October 20, 2023
BANGKOK – Of the capital’s 50 districts, 21 were found to have PM2.5 higher than the safety standard of not more than 37.5 micrograms per cubic metre on Thursday. This “orange” level of PM2.5 in the air can cause health problems.
The Bangkok Metropolitan Administration’s Air Quality Information Centre reported that the “orange” level of PM2.5 was found in 21 districts of the capital – Bueng Kum, Bang Rak, Wang Thong Lang, Sathon, Prawet, Bang Na, Yan Nawa, Bangkok Noi, Pathum Wan, Klong Toei, Bangkok Yai, Klong San, Nong Khaem, Lat Krabang, Thawee Wattana, Bang Phlat, Chatuchak, Thonburi, Bang Khen, Samphanthawong, and Klong Sam Wa.
PM2.5 was measured at between 38.4 and 53.3 mcg per cubic metre in those districts.
The Centre for Air Pollution Mitigation reported on Thursday that PM2.5 was found to be in “green” (or good) levels in the North, East, and South, where it was measured at 7.3-26.8, 15.9-31.5, and 5.9-15.9 micrograms per cubic metre, respectively.
PM2.5 was found to exceed the standards levels in five areas of the Northeast, three areas of the Central and Western regions, and 25 areas of Bangkok and its surrounding provinces, according to the centre.
The Thailand Meteorological Department said on Thursday that poor air movement in Bangkok had worsened the PM2.5 situation, concentrating the toxic particles in many areas of the city.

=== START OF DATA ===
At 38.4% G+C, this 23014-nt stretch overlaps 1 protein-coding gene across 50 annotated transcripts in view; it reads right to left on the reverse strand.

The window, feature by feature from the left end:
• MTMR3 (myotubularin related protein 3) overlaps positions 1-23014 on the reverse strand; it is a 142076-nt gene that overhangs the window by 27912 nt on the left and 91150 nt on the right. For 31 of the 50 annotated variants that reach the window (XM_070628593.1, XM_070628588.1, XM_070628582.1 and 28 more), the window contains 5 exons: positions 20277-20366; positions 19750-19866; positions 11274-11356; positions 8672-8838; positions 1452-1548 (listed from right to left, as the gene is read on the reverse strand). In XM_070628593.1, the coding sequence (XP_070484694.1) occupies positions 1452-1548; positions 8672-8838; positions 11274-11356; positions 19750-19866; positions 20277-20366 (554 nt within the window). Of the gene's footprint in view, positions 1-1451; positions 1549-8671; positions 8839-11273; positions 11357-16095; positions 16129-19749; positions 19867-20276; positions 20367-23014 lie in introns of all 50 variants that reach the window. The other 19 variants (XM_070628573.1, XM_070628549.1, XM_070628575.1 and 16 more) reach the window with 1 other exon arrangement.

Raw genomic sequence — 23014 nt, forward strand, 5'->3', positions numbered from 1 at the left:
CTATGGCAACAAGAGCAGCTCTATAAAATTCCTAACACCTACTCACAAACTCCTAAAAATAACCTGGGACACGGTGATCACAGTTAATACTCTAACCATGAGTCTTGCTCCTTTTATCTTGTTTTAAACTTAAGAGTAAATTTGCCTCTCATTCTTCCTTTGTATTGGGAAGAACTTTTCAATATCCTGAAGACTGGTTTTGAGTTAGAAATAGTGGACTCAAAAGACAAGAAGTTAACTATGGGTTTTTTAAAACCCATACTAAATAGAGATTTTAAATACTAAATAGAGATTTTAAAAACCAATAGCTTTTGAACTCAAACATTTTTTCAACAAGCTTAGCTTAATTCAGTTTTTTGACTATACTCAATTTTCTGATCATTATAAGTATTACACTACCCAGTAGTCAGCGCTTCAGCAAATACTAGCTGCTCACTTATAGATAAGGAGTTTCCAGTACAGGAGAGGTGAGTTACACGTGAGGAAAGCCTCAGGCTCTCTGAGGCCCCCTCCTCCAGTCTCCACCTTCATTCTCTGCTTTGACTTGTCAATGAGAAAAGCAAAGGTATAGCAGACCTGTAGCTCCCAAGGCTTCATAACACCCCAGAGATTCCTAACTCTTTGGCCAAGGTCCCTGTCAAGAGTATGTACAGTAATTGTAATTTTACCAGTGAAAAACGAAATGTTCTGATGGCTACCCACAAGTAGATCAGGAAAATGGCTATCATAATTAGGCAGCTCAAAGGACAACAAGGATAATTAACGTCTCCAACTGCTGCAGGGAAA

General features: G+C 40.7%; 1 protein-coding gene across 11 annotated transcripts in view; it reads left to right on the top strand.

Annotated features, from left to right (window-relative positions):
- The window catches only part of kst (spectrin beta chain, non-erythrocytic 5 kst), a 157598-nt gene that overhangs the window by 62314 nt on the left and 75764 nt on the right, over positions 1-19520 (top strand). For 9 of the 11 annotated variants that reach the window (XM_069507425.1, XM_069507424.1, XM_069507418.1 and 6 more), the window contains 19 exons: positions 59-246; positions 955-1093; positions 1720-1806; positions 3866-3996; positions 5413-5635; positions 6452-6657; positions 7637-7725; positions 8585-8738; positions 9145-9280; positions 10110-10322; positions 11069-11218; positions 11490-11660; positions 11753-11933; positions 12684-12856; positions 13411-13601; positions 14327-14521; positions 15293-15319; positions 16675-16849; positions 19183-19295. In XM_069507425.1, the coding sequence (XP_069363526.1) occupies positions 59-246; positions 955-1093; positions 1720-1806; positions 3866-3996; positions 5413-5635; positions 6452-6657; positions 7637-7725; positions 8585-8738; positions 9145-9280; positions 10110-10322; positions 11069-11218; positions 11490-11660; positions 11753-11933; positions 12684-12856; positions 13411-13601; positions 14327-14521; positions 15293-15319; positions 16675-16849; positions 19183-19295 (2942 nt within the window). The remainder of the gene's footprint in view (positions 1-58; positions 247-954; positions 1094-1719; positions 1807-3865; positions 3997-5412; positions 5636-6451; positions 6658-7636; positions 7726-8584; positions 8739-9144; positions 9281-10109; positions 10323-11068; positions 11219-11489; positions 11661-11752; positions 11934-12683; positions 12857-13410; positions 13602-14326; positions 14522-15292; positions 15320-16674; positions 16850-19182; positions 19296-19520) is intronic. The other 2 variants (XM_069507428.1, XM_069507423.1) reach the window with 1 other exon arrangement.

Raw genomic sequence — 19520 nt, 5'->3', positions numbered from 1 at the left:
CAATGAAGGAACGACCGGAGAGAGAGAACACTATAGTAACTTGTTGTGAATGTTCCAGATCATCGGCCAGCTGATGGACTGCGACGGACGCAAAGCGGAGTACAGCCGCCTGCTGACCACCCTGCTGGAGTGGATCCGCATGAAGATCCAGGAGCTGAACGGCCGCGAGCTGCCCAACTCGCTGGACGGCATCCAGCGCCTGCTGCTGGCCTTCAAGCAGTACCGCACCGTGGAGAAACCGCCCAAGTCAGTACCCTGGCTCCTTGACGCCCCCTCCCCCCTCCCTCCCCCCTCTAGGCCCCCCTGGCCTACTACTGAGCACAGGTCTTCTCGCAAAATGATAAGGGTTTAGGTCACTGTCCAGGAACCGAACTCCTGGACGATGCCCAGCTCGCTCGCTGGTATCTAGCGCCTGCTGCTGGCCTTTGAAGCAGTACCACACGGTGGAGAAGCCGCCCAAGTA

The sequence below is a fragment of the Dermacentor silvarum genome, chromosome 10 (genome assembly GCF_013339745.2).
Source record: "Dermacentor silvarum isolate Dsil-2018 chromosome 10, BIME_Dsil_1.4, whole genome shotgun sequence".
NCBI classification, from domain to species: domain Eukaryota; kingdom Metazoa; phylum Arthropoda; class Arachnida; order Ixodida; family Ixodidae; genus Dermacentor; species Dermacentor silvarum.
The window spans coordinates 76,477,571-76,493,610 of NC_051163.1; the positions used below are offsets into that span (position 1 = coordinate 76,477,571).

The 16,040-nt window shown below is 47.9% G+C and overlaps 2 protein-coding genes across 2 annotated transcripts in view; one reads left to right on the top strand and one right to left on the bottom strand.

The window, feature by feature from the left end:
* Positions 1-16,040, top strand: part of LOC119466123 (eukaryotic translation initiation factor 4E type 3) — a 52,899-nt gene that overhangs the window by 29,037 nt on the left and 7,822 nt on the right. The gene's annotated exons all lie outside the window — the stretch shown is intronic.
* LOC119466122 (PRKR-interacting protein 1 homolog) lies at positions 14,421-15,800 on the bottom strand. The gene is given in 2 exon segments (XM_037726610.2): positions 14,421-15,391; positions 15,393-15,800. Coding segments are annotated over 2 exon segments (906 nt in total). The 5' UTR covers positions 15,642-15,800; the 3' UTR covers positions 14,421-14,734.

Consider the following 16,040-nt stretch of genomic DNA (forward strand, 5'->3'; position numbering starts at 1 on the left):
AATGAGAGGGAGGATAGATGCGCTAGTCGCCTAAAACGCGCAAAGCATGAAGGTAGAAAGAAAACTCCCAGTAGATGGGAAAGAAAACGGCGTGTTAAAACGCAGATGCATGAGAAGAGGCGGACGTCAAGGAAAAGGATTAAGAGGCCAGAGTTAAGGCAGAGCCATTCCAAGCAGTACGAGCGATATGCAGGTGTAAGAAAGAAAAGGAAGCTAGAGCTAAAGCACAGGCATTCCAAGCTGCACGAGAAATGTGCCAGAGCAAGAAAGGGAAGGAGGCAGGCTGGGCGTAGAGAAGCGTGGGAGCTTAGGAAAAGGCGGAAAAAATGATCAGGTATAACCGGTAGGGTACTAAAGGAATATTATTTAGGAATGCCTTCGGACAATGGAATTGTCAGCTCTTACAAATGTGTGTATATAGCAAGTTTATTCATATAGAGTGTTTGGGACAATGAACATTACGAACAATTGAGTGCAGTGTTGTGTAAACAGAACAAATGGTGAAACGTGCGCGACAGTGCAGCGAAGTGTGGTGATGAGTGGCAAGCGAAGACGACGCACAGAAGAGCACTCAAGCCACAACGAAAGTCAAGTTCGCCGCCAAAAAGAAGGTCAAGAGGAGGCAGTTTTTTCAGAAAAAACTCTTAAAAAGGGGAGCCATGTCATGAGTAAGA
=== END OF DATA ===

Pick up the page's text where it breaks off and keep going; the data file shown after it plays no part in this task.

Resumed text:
People with health issues are advised to avoid outdoor activities, particularly in areas with high levels of PM2.5.
Meanwhile, the BMA’s Environment Department has made available information on air quality in Bangkok through a variety of channels, including the website www.airbkk.com, mobile application AirBKK, BMA Facebook account, Line Alert, and Line official account @airbangkok.
PM2.5 refers to atmospheric particulate matter (PM) having a diameter of less than 2.5 micrometers, which is about 3% the diameter of a human hair.
PM2.5 pollution is a concern when it reaches unhealthy levels, as it could cause breathing difficulties, and increase the risk of health problems like heart disease and asthma.
PM2.5 pollutants can come from outdoor and indoor sources. Outdoor sources include vehicle exhaust, burning wood, gas and other fuels, and fires. Particle pollution can also travel long distances from its source.
Outdoor particle pollution levels are likely to be higher on days with little or no wind or air mixing, according to the US Department of Health. Common indoor sources are tobacco smoke, broiling or frying food, burning candles or oil lamps, fireplaces, and fuel-burning heaters, it says.